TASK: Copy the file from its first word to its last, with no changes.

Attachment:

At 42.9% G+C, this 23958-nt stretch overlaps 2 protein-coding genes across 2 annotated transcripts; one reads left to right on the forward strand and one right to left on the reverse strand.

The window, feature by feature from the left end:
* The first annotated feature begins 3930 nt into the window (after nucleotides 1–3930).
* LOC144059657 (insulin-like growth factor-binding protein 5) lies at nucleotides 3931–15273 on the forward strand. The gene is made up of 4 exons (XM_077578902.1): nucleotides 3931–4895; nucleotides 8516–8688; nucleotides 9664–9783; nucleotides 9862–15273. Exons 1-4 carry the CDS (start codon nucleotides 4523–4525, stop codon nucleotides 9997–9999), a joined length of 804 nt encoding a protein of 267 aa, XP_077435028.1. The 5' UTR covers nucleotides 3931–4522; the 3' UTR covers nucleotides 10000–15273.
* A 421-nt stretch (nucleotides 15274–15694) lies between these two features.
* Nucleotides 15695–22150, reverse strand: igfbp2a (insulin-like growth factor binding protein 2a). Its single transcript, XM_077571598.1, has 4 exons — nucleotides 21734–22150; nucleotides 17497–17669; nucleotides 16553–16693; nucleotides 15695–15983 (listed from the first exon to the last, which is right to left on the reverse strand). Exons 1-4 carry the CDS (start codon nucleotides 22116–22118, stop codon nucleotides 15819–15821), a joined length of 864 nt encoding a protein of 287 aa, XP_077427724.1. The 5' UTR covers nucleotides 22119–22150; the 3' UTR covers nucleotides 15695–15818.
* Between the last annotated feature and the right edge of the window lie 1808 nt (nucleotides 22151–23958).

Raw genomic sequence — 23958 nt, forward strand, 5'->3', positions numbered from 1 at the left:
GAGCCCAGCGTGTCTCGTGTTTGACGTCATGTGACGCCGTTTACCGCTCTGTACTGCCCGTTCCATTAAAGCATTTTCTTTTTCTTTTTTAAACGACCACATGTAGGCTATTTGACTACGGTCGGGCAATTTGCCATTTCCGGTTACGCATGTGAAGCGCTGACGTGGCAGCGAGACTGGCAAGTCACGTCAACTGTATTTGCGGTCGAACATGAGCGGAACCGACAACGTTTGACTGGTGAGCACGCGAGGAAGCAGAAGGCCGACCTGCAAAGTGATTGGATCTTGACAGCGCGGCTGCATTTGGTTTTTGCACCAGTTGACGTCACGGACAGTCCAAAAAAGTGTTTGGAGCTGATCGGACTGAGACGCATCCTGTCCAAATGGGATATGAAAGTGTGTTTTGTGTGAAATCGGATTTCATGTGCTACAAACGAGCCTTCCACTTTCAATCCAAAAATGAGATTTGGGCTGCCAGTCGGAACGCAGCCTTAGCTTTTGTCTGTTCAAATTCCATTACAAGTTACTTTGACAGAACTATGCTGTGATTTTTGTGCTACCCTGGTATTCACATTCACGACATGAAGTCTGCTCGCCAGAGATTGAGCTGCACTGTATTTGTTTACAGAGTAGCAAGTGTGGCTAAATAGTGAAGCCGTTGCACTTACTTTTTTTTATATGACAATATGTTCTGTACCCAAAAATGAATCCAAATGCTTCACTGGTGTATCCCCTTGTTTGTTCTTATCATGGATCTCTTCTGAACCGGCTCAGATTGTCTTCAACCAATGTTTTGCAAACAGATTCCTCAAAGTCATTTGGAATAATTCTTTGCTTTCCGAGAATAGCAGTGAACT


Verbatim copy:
At 42.9% G+C, this 23958-nt stretch overlaps 2 protein-coding genes across 2 annotated transcripts; one reads left to right on the forward strand and one right to left on the reverse strand.

The window, feature by feature from the left end:
* The first annotated feature begins 3930 nt into the window (after nucleotides 1–3930).
* LOC144059657 (insulin-like growth factor-binding protein 5) lies at nucleotides 3931–15273 on the forward strand. The gene is made up of 4 exons (XM_077578902.1): nucleotides 3931–4895; nucleotides 8516–8688; nucleotides 9664–9783; nucleotides 9862–15273. Exons 1-4 carry the CDS (start codon nucleotides 4523–4525, stop codon nucleotides 9997–9999), a joined length of 804 nt encoding a protein of 267 aa, XP_077435028.1. The 5' UTR covers nucleotides 3931–4522; the 3' UTR covers nucleotides 10000–15273.
* A 421-nt stretch (nucleotides 15274–15694) lies between these two features.
* Nucleotides 15695–22150, reverse strand: igfbp2a (insulin-like growth factor binding protein 2a). Its single transcript, XM_077571598.1, has 4 exons — nucleotides 21734–22150; nucleotides 17497–17669; nucleotides 16553–16693; nucleotides 15695–15983 (listed from the first exon to the last, which is right to left on the reverse strand). Exons 1-4 carry the CDS (start codon nucleotides 22116–22118, stop codon nucleotides 15819–15821), a joined length of 864 nt encoding a protein of 287 aa, XP_077427724.1. The 5' UTR covers nucleotides 22119–22150; the 3' UTR covers nucleotides 15695–15818.
* Between the last annotated feature and the right edge of the window lie 1808 nt (nucleotides 22151–23958).

Raw genomic sequence — 23958 nt, forward strand, 5'->3', positions numbered from 1 at the left:
GAGCCCAGCGTGTCTCGTGTTTGACGTCATGTGACGCCGTTTACCGCTCTGTACTGCCCGTTCCATTAAAGCATTTTCTTTTTCTTTTTTAAACGACCACATGTAGGCTATTTGACTACGGTCGGGCAATTTGCCATTTCCGGTTACGCATGTGAAGCGCTGACGTGGCAGCGAGACTGGCAAGTCACGTCAACTGTATTTGCGGTCGAACATGAGCGGAACCGACAACGTTTGACTGGTGAGCACGCGAGGAAGCAGAAGGCCGACCTGCAAAGTGATTGGATCTTGACAGCGCGGCTGCATTTGGTTTTTGCACCAGTTGACGTCACGGACAGTCCAAAAAAGTGTTTGGAGCTGATCGGACTGAGACGCATCCTGTCCAAATGGGATATGAAAGTGTGTTTTGTGTGAAATCGGATTTCATGTGCTACAAACGAGCCTTCCACTTTCAATCCAAAAATGAGATTTGGGCTGCCAGTCGGAACGCAGCCTTAGCTTTTGTCTGTTCAAATTCCATTACAAGTTACTTTGACAGAACTATGCTGTGATTTTTGTGCTACCCTGGTATTCACATTCACGACATGAAGTCTGCTCGCCAGAGATTGAGCTGCACTGTATTTGTTTACAGAGTAGCAAGTGTGGCTAAATAGTGAAGCCGTTGCACTTACTTTTTTTTATATGACAATATGTTCTGTACCCAAAAATGAATCCAAATGCTTCACTGGTGTATCCCCTTGTTTGTTCTTATCATGGATCTCTTCTGAACCGGCTCAGATTGTCTTCAACCAATGTTTTGCAAACAGATTCCTCAAAGTCATTTGGAATAATTCTTTGCTTTCCGAGAATAGCAGTGAACT